But the matter was not to be thus peacefully ended. Before Lord Exmouth had cleared out of the Mediterranean, the Algerinesnot in any concert with their Government but in an impulse of pure fanaticismhad rushed down from their castle at Bona on the Christian inhabitants of the town, where a coral fishery was carried on chiefly by Italians and Sicilians, under protection of a treaty made by Britain, and under that of her flag, and committed a brutal massacre on the fishermen, and also pulled down and trampled on the British flag, and pillaged the house of the British vice-consul.

The Spanish junta sent an officer to Lisbon to consult with General Caraffa, the commander of the Spanish auxiliaries, on the best means of withdrawing the troops from that city. Caraffa, who was an Italian, did not seem to fall into the proposal; but this was of less consequence, for his men took the liberty of deserting, first in small numbers and secretly, but soon by a whole regiment at a time, and openly. Junot sent out six hundred men to stop them; but they attacked, killed, and wounded nearly half the detachment, and pursued their march. General Bellesta, who commanded the Spanish troops at Oporto, seized the French general, Quesnel, who had but a small number of men, and marched away for Corunna, carrying Quesnel and his few soldiers prisoners with him. No sooner were the Spaniards gone, however, than the cowardly governor of Oporto put down the rising and declared for the French. But the fire of revolt was flying too fast all over the kingdom for this to succeed. In a few days the people rose again, seized on the arsenal, and armed themselves. They were encouraged by the monks, who rang their bells to call the people out, and by the bishops, who blessed the banners, and offered up public prayers for the enfranchisement of the country in the cathedrals. There was a similarly successful outbreak at Braganza. From one end of the country to the other the rising was complete and enthusiastic. Deputies were dispatched to England to solicit assistance and arms. For a time Junot managed to keep down the population of Lisbon by collecting troops into it, seizing, altogether, four thousand five hundred of the Spaniards, and making them prisoners. Alarmed, however, at his position, and fearing to move any of his forces from the capital, he ordered Loison, who lay at the fortress of Almeida, on the frontiers, to march to Oporto, and suppress the revolt; but General Silviera, a Portuguese nobleman, put himself at the head of the armed population, and successfully defended Oporto. At Beja, Leiria, Evora, and other places, the French managed to put down the insurgents, but not without much bloodshed and severe military executions. But the hour of retribution was fast approaching. Spanish as well as Portuguese deputies appeared in London soliciting aid. They did not ask for men; for, in the pride of their temporary success, they imagined themselves amply able to drive out the French; but they asked for arms, clothes, and ammunition; and they prayed that an army might be sent to Portugal, which would act as a powerful diversion in their favour.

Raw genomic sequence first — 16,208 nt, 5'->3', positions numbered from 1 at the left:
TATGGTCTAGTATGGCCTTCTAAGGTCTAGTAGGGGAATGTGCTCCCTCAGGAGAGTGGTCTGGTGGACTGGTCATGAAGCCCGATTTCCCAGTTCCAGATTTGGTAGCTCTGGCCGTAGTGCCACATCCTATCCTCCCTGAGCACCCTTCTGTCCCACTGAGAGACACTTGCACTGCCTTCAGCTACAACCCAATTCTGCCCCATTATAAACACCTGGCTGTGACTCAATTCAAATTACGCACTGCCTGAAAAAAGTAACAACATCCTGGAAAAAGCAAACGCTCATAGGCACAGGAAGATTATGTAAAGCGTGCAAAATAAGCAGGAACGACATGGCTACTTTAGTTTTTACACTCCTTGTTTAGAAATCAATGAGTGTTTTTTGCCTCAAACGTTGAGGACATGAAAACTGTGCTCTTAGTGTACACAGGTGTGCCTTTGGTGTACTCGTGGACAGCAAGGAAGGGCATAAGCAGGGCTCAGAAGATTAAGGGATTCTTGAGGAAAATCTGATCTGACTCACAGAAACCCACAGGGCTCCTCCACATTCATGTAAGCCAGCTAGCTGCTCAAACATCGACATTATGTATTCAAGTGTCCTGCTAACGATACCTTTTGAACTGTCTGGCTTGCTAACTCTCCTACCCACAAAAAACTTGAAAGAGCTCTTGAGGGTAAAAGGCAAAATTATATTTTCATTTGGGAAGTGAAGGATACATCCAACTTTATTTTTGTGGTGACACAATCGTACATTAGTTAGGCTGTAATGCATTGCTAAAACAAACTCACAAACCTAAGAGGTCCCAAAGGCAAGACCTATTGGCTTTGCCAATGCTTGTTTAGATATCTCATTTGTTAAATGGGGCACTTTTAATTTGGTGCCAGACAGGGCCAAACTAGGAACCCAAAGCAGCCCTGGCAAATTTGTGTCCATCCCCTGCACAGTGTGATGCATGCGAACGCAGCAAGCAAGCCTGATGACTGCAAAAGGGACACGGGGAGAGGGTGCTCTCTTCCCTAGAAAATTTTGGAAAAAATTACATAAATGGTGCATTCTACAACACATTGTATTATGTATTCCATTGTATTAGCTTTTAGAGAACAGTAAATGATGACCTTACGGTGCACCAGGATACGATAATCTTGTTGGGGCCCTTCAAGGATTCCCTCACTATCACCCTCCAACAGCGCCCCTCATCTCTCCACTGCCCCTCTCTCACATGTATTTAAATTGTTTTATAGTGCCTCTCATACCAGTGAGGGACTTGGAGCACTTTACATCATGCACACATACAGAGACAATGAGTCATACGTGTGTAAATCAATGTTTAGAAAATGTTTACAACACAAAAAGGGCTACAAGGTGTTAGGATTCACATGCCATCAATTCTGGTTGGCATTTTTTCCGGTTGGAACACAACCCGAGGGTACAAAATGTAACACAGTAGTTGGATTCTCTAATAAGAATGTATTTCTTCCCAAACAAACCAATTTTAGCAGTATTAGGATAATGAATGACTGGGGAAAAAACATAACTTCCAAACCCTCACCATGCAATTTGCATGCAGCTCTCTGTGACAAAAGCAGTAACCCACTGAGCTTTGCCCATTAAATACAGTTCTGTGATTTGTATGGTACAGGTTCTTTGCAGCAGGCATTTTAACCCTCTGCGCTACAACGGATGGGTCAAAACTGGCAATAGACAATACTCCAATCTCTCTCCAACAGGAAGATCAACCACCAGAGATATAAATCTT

The opening of the year 1840 saw no flagging in the efforts of the Manchester men to bring forward the question, which the Annual Register had just regarded as finally set at rest. It had[484] been determined that a great meeting of delegates should be held in that city. There was no hall large enough to hold half of the then members even of the local association, and it was therefore resolved to construct one. Mr. Cobden owned nearly all of the land then unbuilt on in St. Peter's Fieldthe very site of the Peterloo massacre of 1819. In eleven days one hundred men constructed on this spot a temporary pavilion, which afterwards gave place to the permanent Free Trade Hall, which long continued to be the favourite scene of great political meetings. The Manchester Times described the pavilion as comprising an area of nearly 16,000 square feet. It contained seats for dining 3,800 persons, and 500 more were admitted after the dinner. Among the most conspicuous speakers at the banquet were Daniel O'Connell, Mr. Cobden, and Mr. Milner Gibson; but perhaps the most interesting feature in the proceedings was the operatives' banquet, which took place on the following day. Five thousand working men, overlooked by their wives, sisters, and daughters in the galleries, sat down on that occasion. It was evident from this that the people were emancipating themselves from the advice of evil counsellors, and were beginning to see the importance to their interests of the movement of the League.

CHAPTER V. THE REIGN OF GEORGE IV.